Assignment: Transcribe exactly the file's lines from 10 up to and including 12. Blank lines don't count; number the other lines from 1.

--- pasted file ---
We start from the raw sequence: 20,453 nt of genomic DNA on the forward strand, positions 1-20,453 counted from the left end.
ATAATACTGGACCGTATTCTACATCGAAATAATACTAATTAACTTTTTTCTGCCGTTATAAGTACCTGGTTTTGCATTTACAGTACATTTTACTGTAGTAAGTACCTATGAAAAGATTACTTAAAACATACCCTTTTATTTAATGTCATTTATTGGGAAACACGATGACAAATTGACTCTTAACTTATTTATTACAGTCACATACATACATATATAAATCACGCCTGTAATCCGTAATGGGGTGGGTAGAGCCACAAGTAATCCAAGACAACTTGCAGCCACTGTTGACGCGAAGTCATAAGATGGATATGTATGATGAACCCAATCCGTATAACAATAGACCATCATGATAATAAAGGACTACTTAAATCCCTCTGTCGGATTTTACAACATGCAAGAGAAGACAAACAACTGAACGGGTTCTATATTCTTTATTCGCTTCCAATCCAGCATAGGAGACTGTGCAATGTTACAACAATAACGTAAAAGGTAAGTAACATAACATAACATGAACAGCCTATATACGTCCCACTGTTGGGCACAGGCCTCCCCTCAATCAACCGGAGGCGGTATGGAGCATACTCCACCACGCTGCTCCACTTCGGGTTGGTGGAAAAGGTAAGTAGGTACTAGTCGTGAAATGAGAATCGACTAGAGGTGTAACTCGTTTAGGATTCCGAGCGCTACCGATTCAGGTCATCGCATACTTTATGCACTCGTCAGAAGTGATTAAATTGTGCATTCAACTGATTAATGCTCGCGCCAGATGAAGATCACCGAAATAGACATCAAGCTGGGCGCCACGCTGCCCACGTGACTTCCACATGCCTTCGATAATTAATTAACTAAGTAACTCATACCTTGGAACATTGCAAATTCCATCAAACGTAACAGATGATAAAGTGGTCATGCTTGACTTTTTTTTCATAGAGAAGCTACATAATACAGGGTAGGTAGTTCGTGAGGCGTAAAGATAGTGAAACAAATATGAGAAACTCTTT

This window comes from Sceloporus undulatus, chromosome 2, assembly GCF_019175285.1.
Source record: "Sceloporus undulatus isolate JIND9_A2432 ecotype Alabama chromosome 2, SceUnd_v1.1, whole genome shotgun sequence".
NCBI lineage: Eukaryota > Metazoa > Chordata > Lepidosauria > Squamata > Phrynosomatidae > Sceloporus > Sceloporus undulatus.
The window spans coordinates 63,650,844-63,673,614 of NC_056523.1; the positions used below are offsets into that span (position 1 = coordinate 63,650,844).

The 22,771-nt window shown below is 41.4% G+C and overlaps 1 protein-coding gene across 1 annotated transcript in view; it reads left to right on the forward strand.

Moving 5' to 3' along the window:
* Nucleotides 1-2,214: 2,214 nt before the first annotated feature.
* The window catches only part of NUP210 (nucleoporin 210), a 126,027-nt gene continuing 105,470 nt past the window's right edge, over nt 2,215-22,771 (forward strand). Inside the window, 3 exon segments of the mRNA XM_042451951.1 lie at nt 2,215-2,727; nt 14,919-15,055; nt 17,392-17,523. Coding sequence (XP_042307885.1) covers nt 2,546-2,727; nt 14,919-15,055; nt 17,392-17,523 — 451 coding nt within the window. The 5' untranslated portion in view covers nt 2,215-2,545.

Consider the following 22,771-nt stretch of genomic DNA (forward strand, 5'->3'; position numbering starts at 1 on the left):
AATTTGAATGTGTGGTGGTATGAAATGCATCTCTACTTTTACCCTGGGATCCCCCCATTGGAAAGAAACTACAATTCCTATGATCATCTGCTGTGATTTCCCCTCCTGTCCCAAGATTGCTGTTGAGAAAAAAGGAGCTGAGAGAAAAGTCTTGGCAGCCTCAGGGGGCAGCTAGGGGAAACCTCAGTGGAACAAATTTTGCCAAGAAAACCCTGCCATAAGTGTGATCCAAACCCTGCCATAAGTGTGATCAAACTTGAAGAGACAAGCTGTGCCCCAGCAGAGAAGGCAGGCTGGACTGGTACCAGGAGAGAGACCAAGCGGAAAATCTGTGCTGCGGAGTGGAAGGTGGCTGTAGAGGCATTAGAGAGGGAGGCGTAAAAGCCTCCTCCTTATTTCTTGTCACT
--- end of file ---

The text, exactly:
* The window catches only part of NUP210 (nucleoporin 210), a 126,027-nt gene continuing 105,470 nt past the window's right edge, over nt 2,215-22,771 (forward strand). Inside the window, 3 exon segments of the mRNA XM_042451951.1 lie at nt 2,215-2,727; nt 14,919-15,055; nt 17,392-17,523. Coding sequence (XP_042307885.1) covers nt 2,546-2,727; nt 14,919-15,055; nt 17,392-17,523 — 451 coding nt within the window. The 5' untranslated portion in view covers nt 2,215-2,545.

Consider the following 22,771-nt stretch of genomic DNA (forward strand, 5'->3'; position numbering starts at 1 on the left):
AATTTGAATGTGTGGTGGTATGAAATGCATCTCTACTTTTACCCTGGGATCCCCCCATTGGAAAGAAACTACAATTCCTATGATCATCTGCTGTGATTTCCCCTCCTGTCCCAAGATTGCTGTTGAGAAAAAAGGAGCTGAGAGAAAAGTCTTGGCAGCCTCAGGGGGCAGCTAGGGGAAACCTCAGTGGAACAAATTTTGCCAAGAAAACCCTGCCATAAGTGTGATCCAAACCCTGCCATAAGTGTGATCAAACTTGAAGAGACAAGCTGTGCCCCAGCAGAGAAGGCAGGCTGGACTGGTACCAGGAGAGAGACCAAGCGGAAAATCTGTGCTGCGGAGTGGAAGGTGGCTGTAGAGGCATTAGAGAGGGAGGCGTAAAAGCCTCCTCCTTATTTCTTGTCACT